The Washington Post got one

The Washington Post got one column for the price of two today. Michael Kinsley and E..J. Dionne turned in basically the same pettifogging piece about President Bush’s State of the Union address. Both were troubled by Bush’s comments about the evil nature of Saddam Hussein’s regime. If this is why Bush wants to attack Iraq, they wonder, then shouldn’t we also attack a host of other oppressive regimes throughout the world? It is astonishing that the Post would pay for even one column that makes such an argument. Iraq, of course, is at the top of a very short list of countries that, in addition to oppressing and torturing its citizens, (1) are extremely hostile to us and (2) have developed weapons of mass destruction, but not to the point that the cost of attacking them may be prohibitive. Indeed, Iraq may be the only country on that list. If not, then we can consider our options after we deal with Iraq.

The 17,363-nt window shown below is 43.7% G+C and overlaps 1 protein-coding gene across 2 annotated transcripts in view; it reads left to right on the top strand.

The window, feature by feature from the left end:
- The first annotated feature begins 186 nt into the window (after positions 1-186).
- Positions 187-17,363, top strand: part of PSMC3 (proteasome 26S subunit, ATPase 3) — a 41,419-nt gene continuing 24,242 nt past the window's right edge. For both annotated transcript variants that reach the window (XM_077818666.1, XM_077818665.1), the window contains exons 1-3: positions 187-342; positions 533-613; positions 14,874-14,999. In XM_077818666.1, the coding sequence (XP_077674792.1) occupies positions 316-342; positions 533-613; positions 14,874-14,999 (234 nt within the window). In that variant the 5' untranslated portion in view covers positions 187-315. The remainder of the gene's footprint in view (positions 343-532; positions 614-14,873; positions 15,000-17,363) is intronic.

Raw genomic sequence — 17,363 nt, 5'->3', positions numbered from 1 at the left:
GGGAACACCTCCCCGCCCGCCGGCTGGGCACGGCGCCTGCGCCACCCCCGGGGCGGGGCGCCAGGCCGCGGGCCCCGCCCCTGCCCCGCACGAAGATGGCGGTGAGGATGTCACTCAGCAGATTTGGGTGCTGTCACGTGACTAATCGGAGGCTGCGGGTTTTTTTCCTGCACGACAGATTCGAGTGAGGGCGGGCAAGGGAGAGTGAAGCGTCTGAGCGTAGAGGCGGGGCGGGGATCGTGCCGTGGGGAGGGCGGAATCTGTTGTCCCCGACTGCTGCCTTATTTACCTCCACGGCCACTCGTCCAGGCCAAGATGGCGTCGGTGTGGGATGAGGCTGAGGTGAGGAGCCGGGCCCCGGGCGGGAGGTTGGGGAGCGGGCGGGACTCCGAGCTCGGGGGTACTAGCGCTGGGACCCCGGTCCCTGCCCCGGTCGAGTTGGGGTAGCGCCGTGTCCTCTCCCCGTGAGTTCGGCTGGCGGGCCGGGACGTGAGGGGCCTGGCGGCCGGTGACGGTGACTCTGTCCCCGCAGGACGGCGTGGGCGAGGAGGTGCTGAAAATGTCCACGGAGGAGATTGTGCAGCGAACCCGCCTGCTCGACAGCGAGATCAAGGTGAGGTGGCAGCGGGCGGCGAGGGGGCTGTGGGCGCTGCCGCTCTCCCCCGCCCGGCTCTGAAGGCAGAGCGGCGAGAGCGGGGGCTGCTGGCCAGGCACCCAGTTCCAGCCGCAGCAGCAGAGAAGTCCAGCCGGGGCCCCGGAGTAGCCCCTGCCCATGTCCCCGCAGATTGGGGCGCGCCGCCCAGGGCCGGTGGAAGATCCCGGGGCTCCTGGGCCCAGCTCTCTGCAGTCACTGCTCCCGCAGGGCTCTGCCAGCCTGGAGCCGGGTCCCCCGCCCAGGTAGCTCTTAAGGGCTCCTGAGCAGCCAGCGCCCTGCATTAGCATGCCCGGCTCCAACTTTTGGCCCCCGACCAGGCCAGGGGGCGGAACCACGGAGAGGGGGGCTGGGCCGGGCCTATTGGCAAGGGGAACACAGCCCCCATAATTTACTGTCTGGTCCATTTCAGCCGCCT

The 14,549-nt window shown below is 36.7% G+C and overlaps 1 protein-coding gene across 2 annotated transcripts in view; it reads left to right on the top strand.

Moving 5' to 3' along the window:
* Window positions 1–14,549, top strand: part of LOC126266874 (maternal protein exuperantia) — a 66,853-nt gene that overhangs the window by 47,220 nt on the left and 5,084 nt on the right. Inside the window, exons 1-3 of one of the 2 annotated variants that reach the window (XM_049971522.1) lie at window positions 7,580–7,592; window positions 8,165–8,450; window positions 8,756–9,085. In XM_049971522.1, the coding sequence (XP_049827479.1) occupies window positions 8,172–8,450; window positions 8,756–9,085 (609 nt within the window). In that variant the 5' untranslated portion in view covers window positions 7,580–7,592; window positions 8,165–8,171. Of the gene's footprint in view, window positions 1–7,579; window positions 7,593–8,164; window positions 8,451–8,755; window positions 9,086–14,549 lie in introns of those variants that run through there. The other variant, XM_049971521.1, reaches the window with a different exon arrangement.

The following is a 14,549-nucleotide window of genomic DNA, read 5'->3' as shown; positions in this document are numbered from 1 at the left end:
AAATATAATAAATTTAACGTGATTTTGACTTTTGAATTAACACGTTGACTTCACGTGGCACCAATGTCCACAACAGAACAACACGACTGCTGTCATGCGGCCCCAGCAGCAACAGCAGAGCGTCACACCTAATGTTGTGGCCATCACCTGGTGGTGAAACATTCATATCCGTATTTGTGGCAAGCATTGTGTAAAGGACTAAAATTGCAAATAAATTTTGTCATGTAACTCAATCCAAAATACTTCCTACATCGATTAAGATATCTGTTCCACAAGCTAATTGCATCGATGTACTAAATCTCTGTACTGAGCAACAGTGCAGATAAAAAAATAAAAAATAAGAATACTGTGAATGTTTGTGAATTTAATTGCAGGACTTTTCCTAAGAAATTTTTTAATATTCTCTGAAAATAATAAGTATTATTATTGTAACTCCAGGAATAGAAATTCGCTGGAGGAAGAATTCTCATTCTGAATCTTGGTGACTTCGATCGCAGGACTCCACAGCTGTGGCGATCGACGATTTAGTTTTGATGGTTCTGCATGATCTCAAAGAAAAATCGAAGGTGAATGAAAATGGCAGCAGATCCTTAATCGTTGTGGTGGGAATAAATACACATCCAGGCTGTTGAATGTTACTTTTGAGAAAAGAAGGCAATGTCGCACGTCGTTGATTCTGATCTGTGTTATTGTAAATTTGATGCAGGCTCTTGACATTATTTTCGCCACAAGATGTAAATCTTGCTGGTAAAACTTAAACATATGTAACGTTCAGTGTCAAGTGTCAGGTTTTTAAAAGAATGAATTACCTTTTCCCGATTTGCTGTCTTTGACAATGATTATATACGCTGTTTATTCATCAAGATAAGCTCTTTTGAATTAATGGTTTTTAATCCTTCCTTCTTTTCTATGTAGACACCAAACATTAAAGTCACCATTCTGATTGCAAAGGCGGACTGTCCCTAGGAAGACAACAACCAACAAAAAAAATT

Kinsley and Dionne argue, though, that Bush was wrong (indeed, “morally unserious” in Kinsley’s view) to discuss Iraq’s human rights record, if the danger that Saddam will develop and use weapons of mass destruction is sufficient reason to remove him. In that event, Kinsley asks, what does torturing children have to do with it? Here, Kinsley is outlawyering himself. Would FDR have been morally unserious if, in defending World War II to the American people, he had mentioned the death camps? Serious leaders know that the most just wars are ones that defend one nation’s security interests while liberating another’s oppressed population. Bush sounded just the right note when he explained to the American people why our action against Iraq will be such a war. Apparently, it was more than Kinsley and Dionne could stand.


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